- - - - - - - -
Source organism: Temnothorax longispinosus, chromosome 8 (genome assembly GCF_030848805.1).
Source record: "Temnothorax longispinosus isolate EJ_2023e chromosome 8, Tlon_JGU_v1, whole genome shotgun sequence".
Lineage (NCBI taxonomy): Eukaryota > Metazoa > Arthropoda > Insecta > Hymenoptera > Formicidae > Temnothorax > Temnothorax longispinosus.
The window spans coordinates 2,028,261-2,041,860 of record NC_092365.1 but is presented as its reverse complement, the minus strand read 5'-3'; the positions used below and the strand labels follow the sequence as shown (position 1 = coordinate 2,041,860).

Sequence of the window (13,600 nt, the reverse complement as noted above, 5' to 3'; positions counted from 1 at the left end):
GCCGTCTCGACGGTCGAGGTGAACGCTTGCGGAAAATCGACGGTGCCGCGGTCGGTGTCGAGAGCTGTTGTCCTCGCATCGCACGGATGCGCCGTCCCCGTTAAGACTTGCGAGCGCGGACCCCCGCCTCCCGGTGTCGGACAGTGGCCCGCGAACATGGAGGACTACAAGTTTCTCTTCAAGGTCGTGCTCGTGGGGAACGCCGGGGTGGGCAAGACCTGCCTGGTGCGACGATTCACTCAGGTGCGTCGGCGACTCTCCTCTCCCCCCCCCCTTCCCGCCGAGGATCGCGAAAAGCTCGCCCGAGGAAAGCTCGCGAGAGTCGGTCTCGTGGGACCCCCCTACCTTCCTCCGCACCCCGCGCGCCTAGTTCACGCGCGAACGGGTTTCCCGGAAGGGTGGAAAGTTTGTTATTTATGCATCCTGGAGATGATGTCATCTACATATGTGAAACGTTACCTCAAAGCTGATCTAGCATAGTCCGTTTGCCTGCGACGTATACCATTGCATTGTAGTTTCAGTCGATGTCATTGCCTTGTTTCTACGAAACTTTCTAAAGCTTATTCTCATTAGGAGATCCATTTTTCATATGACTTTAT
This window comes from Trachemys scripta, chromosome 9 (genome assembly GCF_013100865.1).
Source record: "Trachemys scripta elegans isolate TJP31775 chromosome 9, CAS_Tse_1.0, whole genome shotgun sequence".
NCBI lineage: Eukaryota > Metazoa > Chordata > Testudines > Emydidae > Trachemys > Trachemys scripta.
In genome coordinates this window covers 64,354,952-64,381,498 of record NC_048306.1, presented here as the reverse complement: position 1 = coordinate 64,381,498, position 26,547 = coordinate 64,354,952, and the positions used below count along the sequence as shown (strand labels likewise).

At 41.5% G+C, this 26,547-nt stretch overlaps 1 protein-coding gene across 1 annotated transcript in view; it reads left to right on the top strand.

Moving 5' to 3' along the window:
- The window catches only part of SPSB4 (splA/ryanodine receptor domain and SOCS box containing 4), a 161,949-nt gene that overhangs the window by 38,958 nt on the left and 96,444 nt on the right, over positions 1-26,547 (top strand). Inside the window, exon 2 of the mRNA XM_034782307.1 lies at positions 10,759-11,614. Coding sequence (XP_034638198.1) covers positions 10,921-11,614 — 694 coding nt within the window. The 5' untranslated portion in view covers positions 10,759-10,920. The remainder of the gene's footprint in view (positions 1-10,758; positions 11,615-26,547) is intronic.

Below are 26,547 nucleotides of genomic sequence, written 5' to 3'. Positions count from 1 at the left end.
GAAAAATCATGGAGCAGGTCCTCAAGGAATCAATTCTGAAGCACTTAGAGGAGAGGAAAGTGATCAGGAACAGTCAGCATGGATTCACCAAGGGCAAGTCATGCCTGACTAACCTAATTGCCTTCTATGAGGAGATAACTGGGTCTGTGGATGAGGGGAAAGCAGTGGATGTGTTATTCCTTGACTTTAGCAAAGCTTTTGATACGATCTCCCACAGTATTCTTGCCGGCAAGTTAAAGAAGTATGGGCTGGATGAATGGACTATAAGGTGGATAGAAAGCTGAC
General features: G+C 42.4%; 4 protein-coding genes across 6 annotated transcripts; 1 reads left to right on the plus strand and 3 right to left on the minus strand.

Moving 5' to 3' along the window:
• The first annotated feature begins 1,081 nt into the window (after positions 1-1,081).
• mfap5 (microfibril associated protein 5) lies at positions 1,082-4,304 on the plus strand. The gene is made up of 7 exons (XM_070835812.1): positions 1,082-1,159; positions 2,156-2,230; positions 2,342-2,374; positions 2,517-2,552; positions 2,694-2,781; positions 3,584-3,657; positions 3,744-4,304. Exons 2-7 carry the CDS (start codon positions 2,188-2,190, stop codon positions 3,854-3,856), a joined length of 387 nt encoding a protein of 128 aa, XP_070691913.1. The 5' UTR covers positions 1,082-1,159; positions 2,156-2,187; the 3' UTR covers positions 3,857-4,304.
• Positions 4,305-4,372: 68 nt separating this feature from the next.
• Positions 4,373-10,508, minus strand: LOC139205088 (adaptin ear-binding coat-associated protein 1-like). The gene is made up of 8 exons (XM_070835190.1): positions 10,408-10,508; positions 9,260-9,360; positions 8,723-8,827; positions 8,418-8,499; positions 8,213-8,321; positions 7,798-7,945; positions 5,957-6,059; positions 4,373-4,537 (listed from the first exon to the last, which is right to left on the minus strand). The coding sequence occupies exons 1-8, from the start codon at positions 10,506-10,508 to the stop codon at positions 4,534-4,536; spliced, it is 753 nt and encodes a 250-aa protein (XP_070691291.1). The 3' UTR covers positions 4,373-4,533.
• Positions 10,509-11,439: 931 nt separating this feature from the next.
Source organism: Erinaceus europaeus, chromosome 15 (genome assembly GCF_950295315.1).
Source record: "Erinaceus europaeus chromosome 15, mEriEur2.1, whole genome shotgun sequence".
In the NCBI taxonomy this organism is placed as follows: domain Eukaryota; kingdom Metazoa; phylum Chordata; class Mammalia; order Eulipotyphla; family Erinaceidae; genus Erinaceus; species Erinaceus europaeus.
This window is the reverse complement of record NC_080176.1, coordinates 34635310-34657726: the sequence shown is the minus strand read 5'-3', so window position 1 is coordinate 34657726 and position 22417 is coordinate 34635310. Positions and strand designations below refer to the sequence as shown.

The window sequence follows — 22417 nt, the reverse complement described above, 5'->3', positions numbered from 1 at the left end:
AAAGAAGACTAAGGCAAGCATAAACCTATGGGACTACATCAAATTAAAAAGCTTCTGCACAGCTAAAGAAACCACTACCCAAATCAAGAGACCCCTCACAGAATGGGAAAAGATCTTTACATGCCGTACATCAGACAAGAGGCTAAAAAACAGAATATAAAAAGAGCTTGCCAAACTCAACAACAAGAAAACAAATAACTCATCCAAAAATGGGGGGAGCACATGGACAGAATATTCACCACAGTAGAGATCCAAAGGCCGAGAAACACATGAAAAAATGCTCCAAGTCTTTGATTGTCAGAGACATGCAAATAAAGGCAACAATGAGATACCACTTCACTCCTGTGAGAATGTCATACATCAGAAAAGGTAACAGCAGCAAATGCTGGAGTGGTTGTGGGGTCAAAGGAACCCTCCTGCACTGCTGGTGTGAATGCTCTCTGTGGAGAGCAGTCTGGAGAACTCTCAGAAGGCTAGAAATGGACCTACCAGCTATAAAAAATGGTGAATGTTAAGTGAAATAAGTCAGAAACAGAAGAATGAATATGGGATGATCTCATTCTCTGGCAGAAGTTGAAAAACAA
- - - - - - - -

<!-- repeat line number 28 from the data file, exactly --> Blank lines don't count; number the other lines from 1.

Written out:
AAAGAAGACTAAGGCAAGCATAAACCTATGGGACTACATCAAATTAAAAAGCTTCTGCACAGCTAAAGAAACCACTACCCAAATCAAGAGACCCCTCACAGAATGGGAAAAGATCTTTACATGCCGTACATCAGACAAGAGGCTAAAAAACAGAATATAAAAAGAGCTTGCCAAACTCAACAACAAGAAAACAAATAACTCATCCAAAAATGGGGGGAGCACATGGACAGAATATTCACCACAGTAGAGATCCAAAGGCCGAGAAACACATGAAAAAATGCTCCAAGTCTTTGATTGTCAGAGACATGCAAATAAAGGCAACAATGAGATACCACTTCACTCCTGTGAGAATGTCATACATCAGAAAAGGTAACAGCAGCAAATGCTGGAGTGGTTGTGGGGTCAAAGGAACCCTCCTGCACTGCTGGTGTGAATGCTCTCTGTGGAGAGCAGTCTGGAGAACTCTCAGAAGGCTAGAAATGGACCTACCAGCTATAAAAAATGGTGAATGTTAAGTGAAATAAGTCAGAAACAGAAGAATGAATATGGGATGATCTCATTCTCTGGCAGAAGTTGAAAAACAA